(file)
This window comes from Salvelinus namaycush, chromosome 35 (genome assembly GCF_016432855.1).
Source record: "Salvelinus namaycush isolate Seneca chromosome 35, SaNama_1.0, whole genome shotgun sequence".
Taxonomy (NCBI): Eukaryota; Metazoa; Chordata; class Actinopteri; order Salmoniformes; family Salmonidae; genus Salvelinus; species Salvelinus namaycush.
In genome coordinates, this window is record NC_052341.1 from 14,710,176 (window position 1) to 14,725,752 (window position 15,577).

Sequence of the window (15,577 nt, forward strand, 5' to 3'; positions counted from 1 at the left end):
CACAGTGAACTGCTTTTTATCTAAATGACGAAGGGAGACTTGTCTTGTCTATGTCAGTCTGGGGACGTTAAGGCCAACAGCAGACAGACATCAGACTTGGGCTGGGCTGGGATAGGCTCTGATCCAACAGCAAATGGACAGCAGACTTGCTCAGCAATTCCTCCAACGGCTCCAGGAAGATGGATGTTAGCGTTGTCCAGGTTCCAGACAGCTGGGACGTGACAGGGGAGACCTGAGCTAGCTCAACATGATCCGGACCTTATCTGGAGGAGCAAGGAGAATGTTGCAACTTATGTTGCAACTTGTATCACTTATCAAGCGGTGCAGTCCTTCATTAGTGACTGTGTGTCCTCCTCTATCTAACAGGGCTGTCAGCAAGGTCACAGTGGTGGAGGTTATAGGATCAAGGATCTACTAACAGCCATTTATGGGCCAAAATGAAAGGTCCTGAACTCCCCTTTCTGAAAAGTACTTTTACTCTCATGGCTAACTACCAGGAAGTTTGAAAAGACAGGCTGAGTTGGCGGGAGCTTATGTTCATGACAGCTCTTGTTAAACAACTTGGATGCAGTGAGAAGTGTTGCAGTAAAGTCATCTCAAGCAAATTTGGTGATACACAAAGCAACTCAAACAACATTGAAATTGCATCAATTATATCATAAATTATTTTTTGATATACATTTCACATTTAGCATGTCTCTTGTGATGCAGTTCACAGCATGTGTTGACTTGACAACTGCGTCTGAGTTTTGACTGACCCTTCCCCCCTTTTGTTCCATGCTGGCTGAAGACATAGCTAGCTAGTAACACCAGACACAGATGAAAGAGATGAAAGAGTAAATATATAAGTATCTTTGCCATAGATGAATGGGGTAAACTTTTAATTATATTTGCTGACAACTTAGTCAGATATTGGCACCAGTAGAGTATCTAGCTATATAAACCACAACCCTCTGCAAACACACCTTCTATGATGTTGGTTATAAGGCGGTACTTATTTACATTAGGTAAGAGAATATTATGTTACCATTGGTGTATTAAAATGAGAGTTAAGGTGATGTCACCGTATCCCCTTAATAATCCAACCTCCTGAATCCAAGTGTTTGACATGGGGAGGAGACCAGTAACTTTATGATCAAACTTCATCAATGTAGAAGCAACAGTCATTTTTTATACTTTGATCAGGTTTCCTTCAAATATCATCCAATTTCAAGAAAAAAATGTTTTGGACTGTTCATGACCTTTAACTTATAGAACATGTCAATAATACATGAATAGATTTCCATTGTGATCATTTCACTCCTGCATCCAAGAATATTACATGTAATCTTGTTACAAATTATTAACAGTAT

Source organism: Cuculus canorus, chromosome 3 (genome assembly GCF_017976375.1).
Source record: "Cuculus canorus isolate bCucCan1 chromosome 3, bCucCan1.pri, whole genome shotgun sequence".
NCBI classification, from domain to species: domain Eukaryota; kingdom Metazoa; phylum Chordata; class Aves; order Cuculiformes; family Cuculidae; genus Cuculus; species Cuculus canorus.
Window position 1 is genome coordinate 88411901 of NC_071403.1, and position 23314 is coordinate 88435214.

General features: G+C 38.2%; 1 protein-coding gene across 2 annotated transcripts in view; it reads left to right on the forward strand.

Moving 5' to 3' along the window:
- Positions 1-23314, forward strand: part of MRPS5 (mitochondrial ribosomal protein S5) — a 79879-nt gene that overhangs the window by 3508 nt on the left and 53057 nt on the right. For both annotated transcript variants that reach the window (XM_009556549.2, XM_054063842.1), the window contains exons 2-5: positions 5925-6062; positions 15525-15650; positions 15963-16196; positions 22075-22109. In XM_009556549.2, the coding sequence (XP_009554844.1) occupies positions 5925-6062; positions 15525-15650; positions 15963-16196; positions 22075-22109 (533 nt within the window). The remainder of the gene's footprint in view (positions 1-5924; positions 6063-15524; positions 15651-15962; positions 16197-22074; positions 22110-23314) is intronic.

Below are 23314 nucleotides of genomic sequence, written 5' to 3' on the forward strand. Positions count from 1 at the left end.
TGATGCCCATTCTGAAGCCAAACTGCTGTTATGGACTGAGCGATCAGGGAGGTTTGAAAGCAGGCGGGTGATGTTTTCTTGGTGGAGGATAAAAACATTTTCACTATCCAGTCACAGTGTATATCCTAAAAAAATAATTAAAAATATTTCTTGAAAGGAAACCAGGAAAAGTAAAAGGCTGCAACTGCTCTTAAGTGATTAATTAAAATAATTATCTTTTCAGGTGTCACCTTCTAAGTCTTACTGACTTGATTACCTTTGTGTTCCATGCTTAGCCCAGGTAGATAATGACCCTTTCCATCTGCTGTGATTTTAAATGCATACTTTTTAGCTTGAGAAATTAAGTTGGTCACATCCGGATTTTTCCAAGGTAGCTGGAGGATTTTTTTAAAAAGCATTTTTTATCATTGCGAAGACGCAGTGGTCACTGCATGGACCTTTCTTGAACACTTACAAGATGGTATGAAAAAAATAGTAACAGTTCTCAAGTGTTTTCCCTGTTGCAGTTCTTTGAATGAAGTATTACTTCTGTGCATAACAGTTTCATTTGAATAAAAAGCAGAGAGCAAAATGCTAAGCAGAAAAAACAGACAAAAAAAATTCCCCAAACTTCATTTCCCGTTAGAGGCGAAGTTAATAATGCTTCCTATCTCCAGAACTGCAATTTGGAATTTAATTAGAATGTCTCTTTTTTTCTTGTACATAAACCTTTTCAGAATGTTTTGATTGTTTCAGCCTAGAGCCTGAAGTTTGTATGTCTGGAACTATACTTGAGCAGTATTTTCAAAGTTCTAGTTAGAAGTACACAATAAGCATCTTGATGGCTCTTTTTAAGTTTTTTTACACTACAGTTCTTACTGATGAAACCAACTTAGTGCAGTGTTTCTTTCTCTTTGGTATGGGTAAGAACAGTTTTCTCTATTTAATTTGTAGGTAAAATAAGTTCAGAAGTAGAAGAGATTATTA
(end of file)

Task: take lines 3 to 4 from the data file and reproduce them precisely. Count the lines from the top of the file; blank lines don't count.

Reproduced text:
Taxonomy (NCBI): Eukaryota; Metazoa; Chordata; class Actinopteri; order Salmoniformes; family Salmonidae; genus Salvelinus; species Salvelinus namaycush.
In genome coordinates, this window is record NC_052341.1 from 14,710,176 (window position 1) to 14,725,752 (window position 15,577).